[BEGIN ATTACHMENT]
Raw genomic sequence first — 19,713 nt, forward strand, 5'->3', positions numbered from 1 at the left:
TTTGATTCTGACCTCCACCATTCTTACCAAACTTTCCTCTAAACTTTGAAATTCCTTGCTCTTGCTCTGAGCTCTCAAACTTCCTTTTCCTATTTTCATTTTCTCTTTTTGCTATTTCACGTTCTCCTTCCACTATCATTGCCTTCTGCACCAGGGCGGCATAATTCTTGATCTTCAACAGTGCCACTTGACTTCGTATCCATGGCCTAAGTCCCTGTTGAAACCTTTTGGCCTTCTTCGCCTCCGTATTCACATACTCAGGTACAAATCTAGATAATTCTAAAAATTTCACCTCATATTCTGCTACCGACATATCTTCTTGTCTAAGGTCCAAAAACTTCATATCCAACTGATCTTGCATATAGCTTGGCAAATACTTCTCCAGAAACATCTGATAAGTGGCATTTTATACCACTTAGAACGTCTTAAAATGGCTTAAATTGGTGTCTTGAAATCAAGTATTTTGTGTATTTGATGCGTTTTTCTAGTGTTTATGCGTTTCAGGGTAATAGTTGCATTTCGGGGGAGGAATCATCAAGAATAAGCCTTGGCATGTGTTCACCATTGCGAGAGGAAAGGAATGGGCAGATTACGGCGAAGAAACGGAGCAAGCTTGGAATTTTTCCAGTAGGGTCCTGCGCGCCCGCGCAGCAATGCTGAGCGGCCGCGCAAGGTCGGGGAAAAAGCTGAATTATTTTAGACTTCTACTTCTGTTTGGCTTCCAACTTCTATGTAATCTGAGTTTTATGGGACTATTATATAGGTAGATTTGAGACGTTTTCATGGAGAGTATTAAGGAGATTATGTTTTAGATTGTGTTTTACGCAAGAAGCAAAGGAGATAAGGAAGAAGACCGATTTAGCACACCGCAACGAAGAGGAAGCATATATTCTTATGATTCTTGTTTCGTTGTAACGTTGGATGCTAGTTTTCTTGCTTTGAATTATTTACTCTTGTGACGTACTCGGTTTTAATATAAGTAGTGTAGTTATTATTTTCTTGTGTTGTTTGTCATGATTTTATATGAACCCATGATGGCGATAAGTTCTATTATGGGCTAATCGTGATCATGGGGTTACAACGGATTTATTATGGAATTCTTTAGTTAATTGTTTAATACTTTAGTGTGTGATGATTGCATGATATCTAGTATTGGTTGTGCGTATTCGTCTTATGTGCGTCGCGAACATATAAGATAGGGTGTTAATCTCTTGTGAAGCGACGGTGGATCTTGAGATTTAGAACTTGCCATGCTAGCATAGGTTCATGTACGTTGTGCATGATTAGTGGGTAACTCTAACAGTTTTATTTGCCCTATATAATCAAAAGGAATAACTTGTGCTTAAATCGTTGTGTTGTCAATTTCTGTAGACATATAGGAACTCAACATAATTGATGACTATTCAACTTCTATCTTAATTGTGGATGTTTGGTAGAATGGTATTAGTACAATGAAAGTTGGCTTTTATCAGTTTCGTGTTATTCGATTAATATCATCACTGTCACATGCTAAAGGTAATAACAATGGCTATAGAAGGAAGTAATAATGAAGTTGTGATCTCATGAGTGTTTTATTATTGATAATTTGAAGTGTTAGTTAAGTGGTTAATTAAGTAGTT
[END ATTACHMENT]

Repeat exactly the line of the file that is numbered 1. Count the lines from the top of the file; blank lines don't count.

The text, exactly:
Raw genomic sequence first — 19,713 nt, forward strand, 5'->3', positions numbered from 1 at the left: